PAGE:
of the knee joint, two distinct types, secondary and
spontaneous osteonecrosis [SONK]) can be differenti-
ated [14,15]. Secondary osteonecrosis can be observed
in younger patients ( 20 55 years) who frequently
have typical risk factors for osteonecrosis. Multiple
necrosis and infarcts involving both knee joints and
other sites can be detected in most of these cases. The
etiology of secondary osteonecrosis is similar to that
of osteonecrosi s of th e hip for s ever al ische mic
factors [16]. In addition, the course of the disease
can be staged like osteonecrosis of the hip joint [4].
Initially, in the reversible initial stage (ARCO I), there
are only focal subchondral areas of BME. Frequently,
however, the location is not confined to the loading
zone. At this time the BME pattern is nonspecific.
In irreversible early stage (ARCO II), a subchondral
osteonecrotic area is surrounded by a reactive inter-
face (Fig. 2). In this stage, plain radiographs are still
negative and therefore are not useful for diagnostic
evaluation. Concomitant BME is commonly seen ad-
jacent to the necrotic area. This appearance may en-
large the necrotic area on T2-weighted images or even
hide a small subchondral necrotic lesion in the early
phase. Diagnosis of secondary osteo necrosis with
concomitant edema can be made without difficulty
in most cases, however, by the pathognomonic signal
changes on MR [15,17].
SONK is observed in older patients ( > 55 years)
without the classic osteonecrosis risk factors. There is
a predominance of females with isolated involvement
of the medial femoral condyle [15,16]. In a prospec-
tive MR study of 176 patients suffering from knee
pain, 3.4% had SONK. For patients over 65 years of
age, the prevalence was even higher (9.4%) [18]. MRI
and histology demonstrate subchondral microfrac-
tures combined with ischemic necrosis [19,20]. The
course of SONK can be also divided into different
stages, but the appearance and course differ signifi-
cantly from second ary osteonecrosis [20]. Initially
(stage I), subchondral BME is observed in the load-
bearing zone of the femoral condyle (Fig. 3). Involve-
ment of the weight-bearing zone of the tibia is
uncommon [15]. Normally, because of this typical
location and the age of the patient, a definite diagno-
sis can be made in this early phase. The initial stage is
reversible. Further progression leads to early sub-
chondral fracture with flattening of the condyle (stage
II), to osteochondral fracture (stage III) and, subse-
quently, to secondary osteoarthritis (stage IV) [20].
Bone marrow edema syndrome
Whether BMES represents a distinct disease (tran-
sient osteoporosis, algodystrophy, transient bone mar-
row edema syndrome) [21,22] or is a subtype of
osteonecrosis [2325] remains controversial. Most
likely, BMES is caused by diffuse subacute ischemia,
which completely heals in most cases because of a
sufficient repair mechanism [12]. No pathologic plain
radiographic findings can be observed during the
initial period of 4 to 6 weeks. Afterwards, a slight
demineralization of the affected area can be seen. As
a result, BMES is often also referred to as transient
osteoporosis. Histologic examination shows no signs
characteristic of osteoporosis, although loss of hy-
droxyapatite content within the bone is observed in
BMES of the hip [9]. A reasonable diagnosis of
Fig. 2. Secondary osteonecrosis. (A) T1-weighted and (B) fat suppressed T2-weighted images with two typical osteonecrosis
lesions, reactive interface, and concomitant BME in the patella and femoral condyle.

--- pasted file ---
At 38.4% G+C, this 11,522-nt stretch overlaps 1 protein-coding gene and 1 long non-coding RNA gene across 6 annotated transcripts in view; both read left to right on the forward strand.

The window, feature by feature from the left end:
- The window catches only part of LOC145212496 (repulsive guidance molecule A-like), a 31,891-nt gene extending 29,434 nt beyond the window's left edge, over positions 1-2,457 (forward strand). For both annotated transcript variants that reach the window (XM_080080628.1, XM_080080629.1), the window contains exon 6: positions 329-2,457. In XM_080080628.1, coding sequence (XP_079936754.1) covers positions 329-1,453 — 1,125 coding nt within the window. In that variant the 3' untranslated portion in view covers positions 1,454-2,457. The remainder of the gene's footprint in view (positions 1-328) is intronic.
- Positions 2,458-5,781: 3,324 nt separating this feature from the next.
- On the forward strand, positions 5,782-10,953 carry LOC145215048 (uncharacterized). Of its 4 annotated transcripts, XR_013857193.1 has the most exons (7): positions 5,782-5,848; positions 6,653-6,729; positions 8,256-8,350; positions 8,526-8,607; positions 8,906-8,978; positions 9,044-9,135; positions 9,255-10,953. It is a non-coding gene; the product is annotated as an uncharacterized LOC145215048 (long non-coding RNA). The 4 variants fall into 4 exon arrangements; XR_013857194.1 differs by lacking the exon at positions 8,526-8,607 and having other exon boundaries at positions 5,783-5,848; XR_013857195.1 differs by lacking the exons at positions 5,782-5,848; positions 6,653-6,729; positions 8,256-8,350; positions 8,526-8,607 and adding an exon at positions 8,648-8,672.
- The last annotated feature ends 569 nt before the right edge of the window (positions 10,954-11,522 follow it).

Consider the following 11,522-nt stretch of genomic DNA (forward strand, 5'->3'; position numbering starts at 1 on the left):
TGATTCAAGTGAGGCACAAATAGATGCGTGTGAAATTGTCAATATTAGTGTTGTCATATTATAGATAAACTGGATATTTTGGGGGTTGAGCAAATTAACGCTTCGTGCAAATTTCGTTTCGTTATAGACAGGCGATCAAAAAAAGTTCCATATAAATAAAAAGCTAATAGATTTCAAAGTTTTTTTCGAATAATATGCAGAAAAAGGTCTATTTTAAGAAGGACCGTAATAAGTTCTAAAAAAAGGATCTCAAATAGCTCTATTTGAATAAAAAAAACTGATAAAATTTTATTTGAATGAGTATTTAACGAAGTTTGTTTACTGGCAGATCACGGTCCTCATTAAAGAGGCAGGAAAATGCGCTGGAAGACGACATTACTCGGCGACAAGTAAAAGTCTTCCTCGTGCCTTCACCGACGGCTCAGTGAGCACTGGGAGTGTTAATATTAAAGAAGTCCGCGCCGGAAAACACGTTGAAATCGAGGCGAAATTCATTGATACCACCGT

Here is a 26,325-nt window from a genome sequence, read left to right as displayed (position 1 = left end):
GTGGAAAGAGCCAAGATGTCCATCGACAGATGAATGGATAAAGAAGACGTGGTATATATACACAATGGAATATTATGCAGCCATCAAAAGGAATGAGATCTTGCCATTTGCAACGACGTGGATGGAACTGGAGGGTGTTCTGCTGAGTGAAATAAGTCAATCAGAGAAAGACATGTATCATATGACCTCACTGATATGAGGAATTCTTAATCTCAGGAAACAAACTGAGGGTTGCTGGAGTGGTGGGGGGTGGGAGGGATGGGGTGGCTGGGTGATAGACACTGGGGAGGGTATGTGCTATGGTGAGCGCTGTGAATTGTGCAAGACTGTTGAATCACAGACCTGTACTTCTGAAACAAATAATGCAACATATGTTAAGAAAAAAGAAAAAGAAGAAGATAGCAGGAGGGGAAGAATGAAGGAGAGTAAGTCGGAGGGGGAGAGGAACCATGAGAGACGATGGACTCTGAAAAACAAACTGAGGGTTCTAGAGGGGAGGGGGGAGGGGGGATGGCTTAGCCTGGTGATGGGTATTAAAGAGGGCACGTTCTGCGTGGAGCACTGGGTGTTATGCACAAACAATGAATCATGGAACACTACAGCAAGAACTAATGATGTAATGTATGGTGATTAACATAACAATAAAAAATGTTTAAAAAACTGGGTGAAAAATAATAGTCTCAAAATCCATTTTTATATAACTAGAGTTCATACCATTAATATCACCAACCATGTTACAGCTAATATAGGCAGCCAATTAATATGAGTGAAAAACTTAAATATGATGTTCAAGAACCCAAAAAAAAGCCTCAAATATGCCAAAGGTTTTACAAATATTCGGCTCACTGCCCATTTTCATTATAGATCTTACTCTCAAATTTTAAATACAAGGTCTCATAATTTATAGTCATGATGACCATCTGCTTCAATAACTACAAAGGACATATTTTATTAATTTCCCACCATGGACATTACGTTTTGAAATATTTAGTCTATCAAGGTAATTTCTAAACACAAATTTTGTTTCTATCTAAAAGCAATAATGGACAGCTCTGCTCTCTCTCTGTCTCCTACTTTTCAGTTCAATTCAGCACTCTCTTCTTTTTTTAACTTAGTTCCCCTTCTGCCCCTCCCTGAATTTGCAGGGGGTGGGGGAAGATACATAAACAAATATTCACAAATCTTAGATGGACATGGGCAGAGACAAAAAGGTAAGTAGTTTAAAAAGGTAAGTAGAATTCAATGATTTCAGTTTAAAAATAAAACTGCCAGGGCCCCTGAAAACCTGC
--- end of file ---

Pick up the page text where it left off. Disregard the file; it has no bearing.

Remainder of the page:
S. Hofmann et al / Orthop Clin N Am 35 (2004) 321–333 323
BMES can be made by MRI only. Extensive, diffuse
BME involving an entire quadrant of the knee joint is
typical (see Fig. 1). An important differentiation from
other diseases with BME is the diffuse extension, the
lack of any other morphologic alterations, no history
of trauma, and the reversible course in most cases
[12]. Spontaneous healing lasts from 3 to 12 months
(average, 6 months). In contrast to BMES of the hip,
a concomitant extensive joint effusion is uncommon
in BMES of the knee. A special migratory form can
be observed in rare cases [22,26]. After BME dis-
appears from an initially affected quadrant, new BME
may be observed in a different site in the knee (Fig. 4)
Osteochondritis dissecans
OCD usually affects the knee. OCD is the mani-
festation of osteonecrosi s in j uveniles, when the
growth plate is partly still open. The cause is probably
multifactorial and the consequence of abnormal ossi-
fication or focal stress combined with ischemia [29].
The prognosis and the course of the disease are much
better than for osteonecrosis in adults [30]. OCD can
even be observed in the convex epiphysis of joints
and can be separated into five different stages. Unlike
secondary osteonecrosis in adults, the affected area in
OCD appears relatively small in most cases [31].
Initially on MRI a nonspecific subchondral BME
Fig. 4. Fat-suppressed T2-weighted coronal images showing migratory BMES. (A) Primary lesion (lateral). (B) Three months
later the lateral lesion has healed; there is new BME in the medial condyle.
Fig. 3. T2-weighted fat-suppressed images of stage II spontaneous osteonecrosis of the knee (SONK). (A) Coronal view.
(B) Sagittal view. Note the diffuse extension of the BME and the low signal line indicating subchondral fracture.
S. Hofmann et al / Orthop Clin N Am 35 (2004) 321–333324
(stage I) can be seen. Location, extension, and age of
the patient allow diagnosis in most cases. In stage II,
plain radiographs are still negative, but in MRI the
demarcation of a necrotic area from surrounding bone
is already visible (Fig. 5). In contrast to osteonecrosis
in older patients, stage II is still reversible. Stages III
through V can be diagnosed on plain radiographs.